A city in western North Carolina, and the seat of Buncombe County.
(PF-1: dp. 2,360 (f.); l. 301'6"; b. 36'6"; dr. 13'8"; s. 20.0 k.; cpl. 194; a. 3 3", 8 40mm., 4 20mm., 2 dct., 8 dcp., 1 dcp. (hh.); cl. Asheville)
The second Asheville (PF-1) was laid down on 10 March 1942 at Montreal, Canada, by Canadian Vickers, Ltd.; launched on 22 August 1942; and commissioned at Montreal on 1 December 1942, Lt. Comdr. Robert P. Walker in command.
She remained in the Saint Lawrence River until 3 January 1943 when she departed Quebec and proceeded to Boston where she completed fitting out. On 23 February, the patrol frigate reported to the Commander, Eastern Sea Frontier, for duty. On 9 March, the warship arrived in New York City, her base of operations. Four days later, Asheville got underway on the first of many round-trip, convoy-escort voyages between New York and Guantanamo [Bay, Cuba, which she carried out until she transferred to antisubmarine patrol duty on 2 September. From 17 to 19 September, she escorted a burned-out ammunition ship out to sea from New York and destroyed her. The frigate continued antisubmarine patrols from the autumn of 1943 into the spring of 1944.
In May of 1944, the ship entered the Boston Navy Yard to begin installation of experimental antisubmarine warfare (ASW) gear. Once the new equipment had been installed, Asheville began testing it under the auspices of the Commander, Antisubmarine Development, Atlantic Fleet (COMASDEVLANT). Early in September, she briefly interrupted her test and training schedule to join, a hunter-killer group built around Croatan (CVE-25) to search for a suspected U-boat. However, the American warships did not manage to flush out any enemy submarine; and Asheville resumed her duties with the antisubmarine development group. On the 15th, she moved to Port Everglades, Fla., COMASDEVLANT's new surface ship base. She operated from that port until April 1945 testing a succession of recently invented ASW devices.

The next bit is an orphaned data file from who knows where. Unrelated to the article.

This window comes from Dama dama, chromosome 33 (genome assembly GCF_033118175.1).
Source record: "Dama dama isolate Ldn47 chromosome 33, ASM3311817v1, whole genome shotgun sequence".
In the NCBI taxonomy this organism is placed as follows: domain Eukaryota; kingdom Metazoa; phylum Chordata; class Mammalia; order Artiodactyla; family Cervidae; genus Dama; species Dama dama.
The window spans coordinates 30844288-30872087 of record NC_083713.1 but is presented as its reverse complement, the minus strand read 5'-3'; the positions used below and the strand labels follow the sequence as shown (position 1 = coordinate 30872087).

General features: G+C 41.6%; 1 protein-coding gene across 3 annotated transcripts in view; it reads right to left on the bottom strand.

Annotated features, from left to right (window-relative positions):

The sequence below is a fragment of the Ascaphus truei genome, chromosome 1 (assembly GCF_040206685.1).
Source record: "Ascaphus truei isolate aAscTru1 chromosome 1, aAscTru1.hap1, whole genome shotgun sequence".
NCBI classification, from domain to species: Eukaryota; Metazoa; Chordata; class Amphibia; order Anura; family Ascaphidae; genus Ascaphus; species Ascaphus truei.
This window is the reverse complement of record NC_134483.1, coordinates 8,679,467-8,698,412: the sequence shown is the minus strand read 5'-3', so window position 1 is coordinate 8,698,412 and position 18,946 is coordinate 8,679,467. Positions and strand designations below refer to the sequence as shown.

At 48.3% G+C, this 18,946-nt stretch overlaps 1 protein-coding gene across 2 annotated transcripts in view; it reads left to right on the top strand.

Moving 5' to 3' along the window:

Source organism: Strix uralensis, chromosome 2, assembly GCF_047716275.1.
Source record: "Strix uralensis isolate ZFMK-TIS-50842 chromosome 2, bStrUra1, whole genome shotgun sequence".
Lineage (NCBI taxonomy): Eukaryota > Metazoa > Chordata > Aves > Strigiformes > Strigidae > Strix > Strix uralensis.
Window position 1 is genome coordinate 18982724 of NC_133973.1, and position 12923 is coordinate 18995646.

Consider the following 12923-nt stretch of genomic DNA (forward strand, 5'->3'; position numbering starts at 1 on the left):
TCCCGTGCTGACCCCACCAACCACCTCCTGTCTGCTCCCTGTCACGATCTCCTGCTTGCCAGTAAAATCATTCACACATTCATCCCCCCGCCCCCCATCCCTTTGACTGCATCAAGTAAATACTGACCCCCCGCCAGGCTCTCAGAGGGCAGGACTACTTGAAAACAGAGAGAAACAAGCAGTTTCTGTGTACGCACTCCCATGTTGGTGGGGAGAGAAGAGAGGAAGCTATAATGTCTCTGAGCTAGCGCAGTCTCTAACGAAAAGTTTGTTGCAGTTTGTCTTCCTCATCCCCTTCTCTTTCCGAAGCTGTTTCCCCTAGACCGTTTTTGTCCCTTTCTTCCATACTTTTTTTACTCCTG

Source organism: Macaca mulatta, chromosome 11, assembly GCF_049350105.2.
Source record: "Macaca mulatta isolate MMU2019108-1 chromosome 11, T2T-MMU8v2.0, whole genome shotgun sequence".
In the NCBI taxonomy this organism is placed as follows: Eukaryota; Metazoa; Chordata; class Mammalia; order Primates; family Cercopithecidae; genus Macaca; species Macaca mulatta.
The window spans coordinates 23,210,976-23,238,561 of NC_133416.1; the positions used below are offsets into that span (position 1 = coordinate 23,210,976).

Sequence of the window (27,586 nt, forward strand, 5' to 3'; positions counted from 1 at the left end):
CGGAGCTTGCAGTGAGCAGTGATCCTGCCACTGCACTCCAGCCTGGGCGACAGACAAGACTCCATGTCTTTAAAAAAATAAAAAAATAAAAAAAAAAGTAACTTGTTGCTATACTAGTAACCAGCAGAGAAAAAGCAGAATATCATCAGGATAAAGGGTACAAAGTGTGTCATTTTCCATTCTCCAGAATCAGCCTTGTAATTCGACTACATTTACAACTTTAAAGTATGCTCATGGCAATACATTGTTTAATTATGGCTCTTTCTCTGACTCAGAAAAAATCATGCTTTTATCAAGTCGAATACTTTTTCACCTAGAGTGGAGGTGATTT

On 13 April, the frigate headed for New York and a new assignment—service with the Commander, Eastern Sea Frontier, and a return to antisubmarine patrols. She performed that duty for less than a month because hostilities in Europe ended on 8 May bringing the U-boat scourge to a stop. After that event, Asheville returned to Port Everglades and performed experimental duty until 19 July when she received orders to proceed to the New York Navy Yard for the installation of an experimental radar system. After two months in the yard, she put to sea to test her new equipment at Casco Bay, Maine. She later moved to Norfolk and conducted further experimental work out of that base for the remainder of 1945. On 14 January 1946, Asheville was placed out of commission at Norfolk. Her name was struck from the Navy list on 25 February 1946, and she was sold to the United Boat Service Corp. on 15 June 1946